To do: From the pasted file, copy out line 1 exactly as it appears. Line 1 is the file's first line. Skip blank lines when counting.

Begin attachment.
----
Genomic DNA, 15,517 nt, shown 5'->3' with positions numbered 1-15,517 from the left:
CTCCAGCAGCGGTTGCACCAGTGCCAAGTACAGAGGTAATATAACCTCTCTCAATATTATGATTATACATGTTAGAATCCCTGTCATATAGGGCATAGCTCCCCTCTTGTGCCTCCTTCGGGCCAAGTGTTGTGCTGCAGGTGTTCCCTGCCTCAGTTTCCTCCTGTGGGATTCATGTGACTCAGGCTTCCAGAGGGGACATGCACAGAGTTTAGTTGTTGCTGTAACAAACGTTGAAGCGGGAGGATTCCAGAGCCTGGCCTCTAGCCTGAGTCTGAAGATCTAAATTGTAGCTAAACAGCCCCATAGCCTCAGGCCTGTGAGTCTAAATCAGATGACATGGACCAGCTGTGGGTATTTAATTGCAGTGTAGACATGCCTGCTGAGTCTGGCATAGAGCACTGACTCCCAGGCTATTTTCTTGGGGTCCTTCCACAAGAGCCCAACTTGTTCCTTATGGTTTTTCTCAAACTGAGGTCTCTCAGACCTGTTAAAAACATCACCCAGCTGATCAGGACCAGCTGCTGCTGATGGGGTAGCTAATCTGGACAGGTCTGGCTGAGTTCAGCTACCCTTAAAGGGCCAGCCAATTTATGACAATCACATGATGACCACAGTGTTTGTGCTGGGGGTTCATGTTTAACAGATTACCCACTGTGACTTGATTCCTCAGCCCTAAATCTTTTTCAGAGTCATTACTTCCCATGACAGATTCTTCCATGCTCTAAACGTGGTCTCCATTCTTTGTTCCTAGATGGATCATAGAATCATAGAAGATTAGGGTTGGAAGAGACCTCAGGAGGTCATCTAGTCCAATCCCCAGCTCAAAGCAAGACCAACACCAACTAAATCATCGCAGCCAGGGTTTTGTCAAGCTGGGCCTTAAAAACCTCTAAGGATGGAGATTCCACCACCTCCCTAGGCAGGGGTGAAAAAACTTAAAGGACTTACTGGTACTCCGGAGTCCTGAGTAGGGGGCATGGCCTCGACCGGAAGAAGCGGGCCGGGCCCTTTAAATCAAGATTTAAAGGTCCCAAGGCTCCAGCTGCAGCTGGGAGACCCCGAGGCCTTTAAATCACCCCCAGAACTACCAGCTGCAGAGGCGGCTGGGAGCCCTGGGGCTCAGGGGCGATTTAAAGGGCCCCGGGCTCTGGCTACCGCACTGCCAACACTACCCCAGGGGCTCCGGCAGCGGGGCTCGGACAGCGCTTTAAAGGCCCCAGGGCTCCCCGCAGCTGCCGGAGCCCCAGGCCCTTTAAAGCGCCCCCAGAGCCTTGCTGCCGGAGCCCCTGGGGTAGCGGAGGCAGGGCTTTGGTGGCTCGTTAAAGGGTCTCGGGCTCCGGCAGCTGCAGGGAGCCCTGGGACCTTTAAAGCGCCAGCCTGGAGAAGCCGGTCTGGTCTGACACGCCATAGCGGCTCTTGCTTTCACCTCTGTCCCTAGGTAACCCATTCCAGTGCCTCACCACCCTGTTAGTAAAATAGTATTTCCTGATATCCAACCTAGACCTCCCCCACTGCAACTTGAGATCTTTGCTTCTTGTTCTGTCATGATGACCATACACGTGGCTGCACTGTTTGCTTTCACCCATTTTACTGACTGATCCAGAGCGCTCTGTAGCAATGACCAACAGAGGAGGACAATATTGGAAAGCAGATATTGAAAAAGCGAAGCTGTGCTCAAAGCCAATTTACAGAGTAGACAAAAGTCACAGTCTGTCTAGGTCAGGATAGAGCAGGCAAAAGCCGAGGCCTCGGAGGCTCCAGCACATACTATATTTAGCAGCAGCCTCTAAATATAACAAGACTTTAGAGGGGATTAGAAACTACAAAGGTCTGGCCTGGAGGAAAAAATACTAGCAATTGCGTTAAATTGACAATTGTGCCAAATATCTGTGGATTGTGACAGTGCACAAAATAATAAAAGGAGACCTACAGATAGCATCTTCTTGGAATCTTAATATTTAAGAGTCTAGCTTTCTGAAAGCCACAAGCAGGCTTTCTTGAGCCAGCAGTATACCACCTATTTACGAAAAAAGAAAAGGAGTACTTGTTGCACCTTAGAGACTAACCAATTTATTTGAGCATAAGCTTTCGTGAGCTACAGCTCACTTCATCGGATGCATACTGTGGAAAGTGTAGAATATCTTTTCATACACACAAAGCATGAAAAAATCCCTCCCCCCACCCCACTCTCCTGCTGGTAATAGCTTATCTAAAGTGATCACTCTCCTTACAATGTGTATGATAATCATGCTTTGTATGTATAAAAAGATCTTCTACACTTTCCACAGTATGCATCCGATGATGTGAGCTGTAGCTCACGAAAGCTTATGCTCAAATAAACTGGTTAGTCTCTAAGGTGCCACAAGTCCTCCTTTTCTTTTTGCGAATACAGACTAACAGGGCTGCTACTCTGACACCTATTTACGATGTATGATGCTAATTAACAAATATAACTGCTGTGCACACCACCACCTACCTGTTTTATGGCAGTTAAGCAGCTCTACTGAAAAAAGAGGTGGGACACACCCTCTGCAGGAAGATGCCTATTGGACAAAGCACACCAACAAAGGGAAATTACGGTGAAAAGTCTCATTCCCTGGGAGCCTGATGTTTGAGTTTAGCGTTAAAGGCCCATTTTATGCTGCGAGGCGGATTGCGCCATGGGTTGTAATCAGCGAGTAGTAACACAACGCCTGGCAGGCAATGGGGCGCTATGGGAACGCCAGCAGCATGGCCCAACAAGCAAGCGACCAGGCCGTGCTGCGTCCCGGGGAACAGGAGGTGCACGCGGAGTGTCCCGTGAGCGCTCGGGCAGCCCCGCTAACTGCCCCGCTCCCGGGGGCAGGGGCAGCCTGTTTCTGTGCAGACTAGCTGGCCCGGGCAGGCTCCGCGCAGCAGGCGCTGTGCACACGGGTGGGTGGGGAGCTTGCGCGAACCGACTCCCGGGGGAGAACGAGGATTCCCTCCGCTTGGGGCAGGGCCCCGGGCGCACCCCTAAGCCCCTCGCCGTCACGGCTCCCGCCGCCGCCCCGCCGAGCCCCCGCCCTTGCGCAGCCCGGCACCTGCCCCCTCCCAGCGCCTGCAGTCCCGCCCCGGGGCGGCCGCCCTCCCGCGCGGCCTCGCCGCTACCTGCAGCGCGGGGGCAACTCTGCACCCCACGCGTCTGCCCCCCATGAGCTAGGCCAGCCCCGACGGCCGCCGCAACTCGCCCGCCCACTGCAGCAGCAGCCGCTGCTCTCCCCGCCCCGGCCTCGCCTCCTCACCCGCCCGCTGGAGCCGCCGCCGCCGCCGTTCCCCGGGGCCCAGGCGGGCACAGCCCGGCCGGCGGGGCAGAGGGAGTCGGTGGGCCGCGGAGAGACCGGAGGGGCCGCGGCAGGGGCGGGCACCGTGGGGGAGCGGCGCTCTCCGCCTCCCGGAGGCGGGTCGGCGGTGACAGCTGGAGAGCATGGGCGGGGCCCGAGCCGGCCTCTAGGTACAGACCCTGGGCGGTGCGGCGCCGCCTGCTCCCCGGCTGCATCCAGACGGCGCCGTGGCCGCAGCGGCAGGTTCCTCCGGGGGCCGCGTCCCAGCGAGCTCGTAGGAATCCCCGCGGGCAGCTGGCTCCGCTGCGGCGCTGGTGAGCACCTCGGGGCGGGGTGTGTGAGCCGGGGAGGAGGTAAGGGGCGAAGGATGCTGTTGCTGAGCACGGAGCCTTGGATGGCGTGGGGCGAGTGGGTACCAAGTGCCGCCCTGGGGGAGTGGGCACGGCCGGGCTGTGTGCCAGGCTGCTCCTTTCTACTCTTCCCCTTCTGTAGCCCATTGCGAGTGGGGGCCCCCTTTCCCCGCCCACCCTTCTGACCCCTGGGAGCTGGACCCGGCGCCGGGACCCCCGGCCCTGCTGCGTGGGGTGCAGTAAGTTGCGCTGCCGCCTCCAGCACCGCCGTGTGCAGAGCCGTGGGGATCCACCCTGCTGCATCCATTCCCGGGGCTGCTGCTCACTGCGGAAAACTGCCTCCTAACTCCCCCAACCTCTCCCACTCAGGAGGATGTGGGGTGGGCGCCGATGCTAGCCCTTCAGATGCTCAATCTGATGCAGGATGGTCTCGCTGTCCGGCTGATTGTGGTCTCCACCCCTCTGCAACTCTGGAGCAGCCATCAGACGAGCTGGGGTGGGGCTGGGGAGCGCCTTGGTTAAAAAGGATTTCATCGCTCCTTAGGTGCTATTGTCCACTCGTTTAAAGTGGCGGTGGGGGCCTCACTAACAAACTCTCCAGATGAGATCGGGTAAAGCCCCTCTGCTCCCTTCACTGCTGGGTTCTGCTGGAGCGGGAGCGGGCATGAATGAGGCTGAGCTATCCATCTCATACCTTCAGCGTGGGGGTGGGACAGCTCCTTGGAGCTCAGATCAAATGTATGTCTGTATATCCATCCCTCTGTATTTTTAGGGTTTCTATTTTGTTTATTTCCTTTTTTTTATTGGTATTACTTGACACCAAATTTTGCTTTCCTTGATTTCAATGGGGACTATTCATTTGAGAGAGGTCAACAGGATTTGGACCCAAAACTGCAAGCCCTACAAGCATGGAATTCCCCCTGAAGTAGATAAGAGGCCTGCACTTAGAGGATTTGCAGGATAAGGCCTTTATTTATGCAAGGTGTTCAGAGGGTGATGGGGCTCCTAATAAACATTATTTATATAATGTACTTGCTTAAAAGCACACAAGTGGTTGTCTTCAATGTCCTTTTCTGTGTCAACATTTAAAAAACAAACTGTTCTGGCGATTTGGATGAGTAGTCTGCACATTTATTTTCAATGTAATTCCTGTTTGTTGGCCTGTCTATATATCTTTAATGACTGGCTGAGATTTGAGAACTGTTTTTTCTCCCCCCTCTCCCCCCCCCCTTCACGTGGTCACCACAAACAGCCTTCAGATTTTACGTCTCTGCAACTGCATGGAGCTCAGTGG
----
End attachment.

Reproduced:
Genomic DNA, 15,517 nt, shown 5'->3' with positions numbered 1-15,517 from the left: